Friday, May 6, 2011

Precious metals

One school of preparedness advocates that in addition to having US paper dollars in your preparedness stash, you should have some 'junk silver.' 'Junk Silver' isn't junk at all, but consists of older coins that have no numismatic value to a coin collector. Their entire value rests in the 90% or 40% silver content. In today's market these are worth MUCH MORE than the face value of the coin. For US coins, these include pre-1965 dimes, quarters and half-dollars. There was also a brief period during WWII (approx 1942 through 1945)when nickels had silver in lieu of copper. These 'War Nickels' would also qualify as junk silver.

There's a good list at this website:

You can also check the approximate value of the silver in your 'junk' by looking at the far right column of the table and adjusting it for the current value of silver, found here:

For example, if you have a 1944 mercury dime, the table says that if silver is $10/ounce, a 1944 dime in good condition is worth 72 cents. If silver is now $35 an ounce, then multiply the 72 cents by 3.5 ($35/ounce divided by $10 per ounce) and the dime now has $2.52 worth of silver at current price -- not the $0.10 face value of the coin. A well worn coin would have slightly less value because some of the silver has worn away, so the weight of the coin and its silver are less.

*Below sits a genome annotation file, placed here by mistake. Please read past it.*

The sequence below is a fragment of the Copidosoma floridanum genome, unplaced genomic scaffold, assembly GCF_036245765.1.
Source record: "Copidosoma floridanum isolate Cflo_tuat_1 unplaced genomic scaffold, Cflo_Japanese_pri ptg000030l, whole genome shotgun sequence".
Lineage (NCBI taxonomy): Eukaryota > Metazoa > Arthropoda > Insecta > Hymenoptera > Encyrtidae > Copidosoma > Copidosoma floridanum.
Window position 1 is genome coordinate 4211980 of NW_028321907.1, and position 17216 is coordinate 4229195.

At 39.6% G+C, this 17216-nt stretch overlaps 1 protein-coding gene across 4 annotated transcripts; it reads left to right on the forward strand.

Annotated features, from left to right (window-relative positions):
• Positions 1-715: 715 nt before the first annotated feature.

For most of us, buying one ounce silver coins at $30 to $50 each is not in our budgets. Junk silver may be within our means. You may be able to pick up three to four dimes for $10 at a local pawn or coin store. This could give you a few silver coins to tuck into your preparedness supplies in case you need something and the seller doesn't want to take bills (remember the pen to check for counterfeiters?) or your bills are somehow ruined or you run out.

Again, don't go into any debt. You will also need to check the price of silver occasionally so you have a general idea what it is worth before your local emergency so you don't overpay!

Disclaimers: 1. I do not represent or receive any compensation for any aspect of this blog. 2. I absolutely do not recommend going into debt, including credit card debt, to have cash or precious metals in your preparedness supplies.

No comments:

Post a Comment